Discussion in 'General Trek Discussion' started by bbjeg, Jul 9, 2013.
^Like that makes it any better.
Not McCoy. I don't want a doctor who says, "A little suffering is good for the soul." I want a doctor who says, "You may have some residual pain from this procedure for a few days, so here's a prescription for a shitload of Oxycontin."
Definitely not Phlox! I don't want a doctor who might say, "You know, I could save you, but maybe according to the Cosmic Plan you're supposed to die."
The rest are pretty much a toss-up. So, I guess I'll just go to the second poll thread and vote for Ogawa, just because I have a thing for Asian women. That's a sound basis for making a medical decision, right?
^Ogawa does work under Beverly (if it sounds like I'm on a Beverly promoting crusade... you're probably right ).
You say this as if the human doctors were depicted as more competent or intelligent in any way than the hologram.
The contrary is true. The Doctor was shown as the professional/intellectual (and physical) superior of mere meat brains.
^ And since the EMH is programmed with the knowledge and experience of hundreds - if not thousands - of real doctors, then by definition he already HAS their instinct and judgment.
^Though it is simulated.
Leah Brahms' hologram wasn't the same as her counterpart, Barclay's recreation of Voyager's crew (though the Maquis' outfits were accurate) was inaccurate, and the last episode of Enterprise (though it may be just me) the hair and makeup was off. Who's to say the EMH didn't have a flaw or two. If he was perfect, they wouldn't have made a Mark II (though moving from Robert Picardo to Andy Dick is a step down if you ask me).
Feel-good verbiage. Unsubstantiated, though.
Writing 'simulated' doesn't change the fact that the Doctor proved able to match and exceed meat doctors at his profession - among others.
In general, trek depicted high-end holograms as far more capable than mere biologicals.
^In the first season (or two) he had trouble becoming the new chief officer. Didn't he say on multiple occasions how he wasn't designed to do the things they charged him with? He did adapt and by the end he was as good as the rest of them, but he wasn't always like that.
I do not like drs but the one I would let work on me would be Dr. McCoy at least I know I could trust him with my life if need be.
The EMH was never designed for long-term use. I think he's said that at least a couple of times.
But those were only matters of looks and/or personality. The EMH's medical knowledge itself is unquestionable. Now, true, it's important to have a doctor that can interact with patients personally and do it well, but strictly in terms of medical expertise, the EMH is flawless - such things are not subject to interpretation. Either the EMH knows how to treat you or it doesn't. Either he can cure a disease or he can't. It's one or the other.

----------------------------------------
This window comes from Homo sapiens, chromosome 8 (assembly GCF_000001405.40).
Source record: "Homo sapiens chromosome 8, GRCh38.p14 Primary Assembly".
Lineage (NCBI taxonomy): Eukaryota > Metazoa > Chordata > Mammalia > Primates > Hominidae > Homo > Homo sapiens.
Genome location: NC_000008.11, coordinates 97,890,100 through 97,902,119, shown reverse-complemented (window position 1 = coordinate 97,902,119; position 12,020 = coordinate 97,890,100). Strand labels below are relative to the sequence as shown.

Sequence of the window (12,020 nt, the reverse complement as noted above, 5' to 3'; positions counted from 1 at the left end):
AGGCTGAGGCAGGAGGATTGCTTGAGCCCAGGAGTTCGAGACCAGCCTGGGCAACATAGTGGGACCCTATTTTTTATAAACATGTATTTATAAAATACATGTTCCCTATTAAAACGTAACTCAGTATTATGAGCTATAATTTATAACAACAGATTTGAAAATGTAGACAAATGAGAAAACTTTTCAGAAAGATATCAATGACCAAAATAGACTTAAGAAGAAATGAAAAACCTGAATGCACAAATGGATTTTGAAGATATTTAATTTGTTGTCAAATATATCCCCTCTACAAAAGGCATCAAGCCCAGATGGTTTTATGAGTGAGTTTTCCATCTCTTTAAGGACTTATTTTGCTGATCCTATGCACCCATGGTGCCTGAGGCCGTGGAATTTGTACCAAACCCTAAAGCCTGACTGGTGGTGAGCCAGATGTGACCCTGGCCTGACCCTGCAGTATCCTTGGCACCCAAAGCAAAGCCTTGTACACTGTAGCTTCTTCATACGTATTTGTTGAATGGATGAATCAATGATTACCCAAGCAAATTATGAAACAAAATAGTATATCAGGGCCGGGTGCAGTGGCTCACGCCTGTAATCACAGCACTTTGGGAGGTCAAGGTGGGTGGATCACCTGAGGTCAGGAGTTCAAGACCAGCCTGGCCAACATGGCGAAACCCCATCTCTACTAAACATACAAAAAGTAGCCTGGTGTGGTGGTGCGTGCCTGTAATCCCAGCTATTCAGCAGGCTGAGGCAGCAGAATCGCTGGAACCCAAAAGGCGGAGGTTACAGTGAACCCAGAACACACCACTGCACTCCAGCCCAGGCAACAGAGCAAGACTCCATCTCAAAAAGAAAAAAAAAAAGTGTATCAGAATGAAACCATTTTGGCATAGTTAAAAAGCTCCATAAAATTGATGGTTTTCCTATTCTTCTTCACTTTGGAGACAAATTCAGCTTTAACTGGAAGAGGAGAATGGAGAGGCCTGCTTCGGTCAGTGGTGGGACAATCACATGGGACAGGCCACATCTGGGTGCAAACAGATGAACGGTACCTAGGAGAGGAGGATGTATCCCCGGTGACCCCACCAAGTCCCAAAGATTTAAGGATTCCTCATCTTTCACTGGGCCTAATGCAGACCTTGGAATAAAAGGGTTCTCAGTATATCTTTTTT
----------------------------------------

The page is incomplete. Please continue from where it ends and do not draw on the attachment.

Leah Brahms was a diagnostic program but true, The Doctor's level is far superior. To our standards he is flawless and he can learn and adapt. My only vice against him in this thread is he's overkill choosing him to make sure you don't miss anything. If you like his personality, that's one thing, but Bones can do whatever The Doctor can do on a patient from our world.
The Doctor is the best doctor, but is he the best doctor for you?
I've always adored Beverly Crusher, for many reasons, but her empathy for her patients is why I'd want her working on me, if she had to. And besides, she's the Chief Medical Officer in a STAR TREK series, so ... her competency is absolutely assured.
Helena Russell hands down. She had the glossiest lips on Moonbase Alpha and she handed out sedatives like candy.
Bones was the best doctor.
How so? Logically, the EMH would have a better chance.
I'm not dissing McCoy by any means, but he only has his own memories and experiences. The EMH has that, plus those of thousands of other doctors. Do the math.
LOL. The glossiest lips and softest focus.
And who can forget Doc Cottle's low-visibility operating table?
LOL! Yeah they must have had a whole ship given over to tobacco plants just to keep the old coot from dying of nicotine withdrawal.
No, as BBJEG pointed out, Starfleet replaced the mark one with the mark two, it's unlikely that they would have done that simply because the mark one was "crabby."
The Doctor was superior (for some reason) than those holograms, it wasn't simply a matter than "he" was a hologram with abundant programming, there was something different and unique about him.
The Doctor was able to go beyond his programming, he was intuitive. His abilities were more than a matter of knowledge.
Intuitive -- using or based on what one feels to be true without conscious reasoning; instinctive.
McCoy also shows compassion which I strongly need right about now
Phlox without a doubt.
He seems like he'd have the most interesting "bedside manner" with cool stories to tell and maybe let me play with some of his weird pets
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